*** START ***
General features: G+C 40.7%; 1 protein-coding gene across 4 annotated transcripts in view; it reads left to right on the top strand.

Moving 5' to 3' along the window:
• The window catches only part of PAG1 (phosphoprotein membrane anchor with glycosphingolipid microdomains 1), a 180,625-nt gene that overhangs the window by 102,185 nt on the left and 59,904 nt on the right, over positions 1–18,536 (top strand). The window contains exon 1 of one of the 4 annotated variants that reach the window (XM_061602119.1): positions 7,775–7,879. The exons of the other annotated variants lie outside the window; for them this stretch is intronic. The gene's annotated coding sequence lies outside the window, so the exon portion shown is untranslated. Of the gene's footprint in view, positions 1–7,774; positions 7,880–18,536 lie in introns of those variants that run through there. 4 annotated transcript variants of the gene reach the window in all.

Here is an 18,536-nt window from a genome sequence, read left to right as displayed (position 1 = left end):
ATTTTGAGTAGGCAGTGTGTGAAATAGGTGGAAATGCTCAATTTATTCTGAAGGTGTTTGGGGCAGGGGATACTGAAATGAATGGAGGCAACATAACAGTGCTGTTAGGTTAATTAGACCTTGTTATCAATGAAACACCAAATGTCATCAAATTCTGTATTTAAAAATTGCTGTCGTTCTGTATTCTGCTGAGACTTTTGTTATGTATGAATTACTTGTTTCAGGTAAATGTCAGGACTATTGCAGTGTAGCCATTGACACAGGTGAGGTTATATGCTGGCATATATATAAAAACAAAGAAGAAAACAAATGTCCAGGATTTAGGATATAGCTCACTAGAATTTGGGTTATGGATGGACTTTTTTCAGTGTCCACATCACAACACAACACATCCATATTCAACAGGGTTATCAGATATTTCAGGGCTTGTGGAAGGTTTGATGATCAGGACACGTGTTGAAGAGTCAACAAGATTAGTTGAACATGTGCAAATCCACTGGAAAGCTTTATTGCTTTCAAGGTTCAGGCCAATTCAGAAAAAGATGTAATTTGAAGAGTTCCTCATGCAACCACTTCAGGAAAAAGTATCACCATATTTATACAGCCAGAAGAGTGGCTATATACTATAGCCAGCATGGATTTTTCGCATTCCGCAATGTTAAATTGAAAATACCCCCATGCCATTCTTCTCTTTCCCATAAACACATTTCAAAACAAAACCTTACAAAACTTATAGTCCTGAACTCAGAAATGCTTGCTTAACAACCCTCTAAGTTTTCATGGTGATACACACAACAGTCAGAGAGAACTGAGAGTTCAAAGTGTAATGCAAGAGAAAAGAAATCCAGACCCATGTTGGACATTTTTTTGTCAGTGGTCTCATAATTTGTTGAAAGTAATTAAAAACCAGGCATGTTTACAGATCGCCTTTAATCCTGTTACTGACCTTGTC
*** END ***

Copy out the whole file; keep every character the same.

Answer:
General features: G+C 40.7%; 1 protein-coding gene across 4 annotated transcripts in view; it reads left to right on the top strand.

Moving 5' to 3' along the window:
• The window catches only part of PAG1 (phosphoprotein membrane anchor with glycosphingolipid microdomains 1), a 180,625-nt gene that overhangs the window by 102,185 nt on the left and 59,904 nt on the right, over positions 1–18,536 (top strand). The window contains exon 1 of one of the 4 annotated variants that reach the window (XM_061602119.1): positions 7,775–7,879. The exons of the other annotated variants lie outside the window; for them this stretch is intronic. The gene's annotated coding sequence lies outside the window, so the exon portion shown is untranslated. Of the gene's footprint in view, positions 1–7,774; positions 7,880–18,536 lie in introns of those variants that run through there. 4 annotated transcript variants of the gene reach the window in all.

Here is an 18,536-nt window from a genome sequence, read left to right as displayed (position 1 = left end):
ATTTTGAGTAGGCAGTGTGTGAAATAGGTGGAAATGCTCAATTTATTCTGAAGGTGTTTGGGGCAGGGGATACTGAAATGAATGGAGGCAACATAACAGTGCTGTTAGGTTAATTAGACCTTGTTATCAATGAAACACCAAATGTCATCAAATTCTGTATTTAAAAATTGCTGTCGTTCTGTATTCTGCTGAGACTTTTGTTATGTATGAATTACTTGTTTCAGGTAAATGTCAGGACTATTGCAGTGTAGCCATTGACACAGGTGAGGTTATATGCTGGCATATATATAAAAACAAAGAAGAAAACAAATGTCCAGGATTTAGGATATAGCTCACTAGAATTTGGGTTATGGATGGACTTTTTTCAGTGTCCACATCACAACACAACACATCCATATTCAACAGGGTTATCAGATATTTCAGGGCTTGTGGAAGGTTTGATGATCAGGACACGTGTTGAAGAGTCAACAAGATTAGTTGAACATGTGCAAATCCACTGGAAAGCTTTATTGCTTTCAAGGTTCAGGCCAATTCAGAAAAAGATGTAATTTGAAGAGTTCCTCATGCAACCACTTCAGGAAAAAGTATCACCATATTTATACAGCCAGAAGAGTGGCTATATACTATAGCCAGCATGGATTTTTCGCATTCCGCAATGTTAAATTGAAAATACCCCCATGCCATTCTTCTCTTTCCCATAAACACATTTCAAAACAAAACCTTACAAAACTTATAGTCCTGAACTCAGAAATGCTTGCTTAACAACCCTCTAAGTTTTCATGGTGATACACACAACAGTCAGAGAGAACTGAGAGTTCAAAGTGTAATGCAAGAGAAAAGAAATCCAGACCCATGTTGGACATTTTTTTGTCAGTGGTCTCATAATTTGTTGAAAGTAATTAAAAACCAGGCATGTTTACAGATCGCCTTTAATCCTGTTACTGACCTTGTC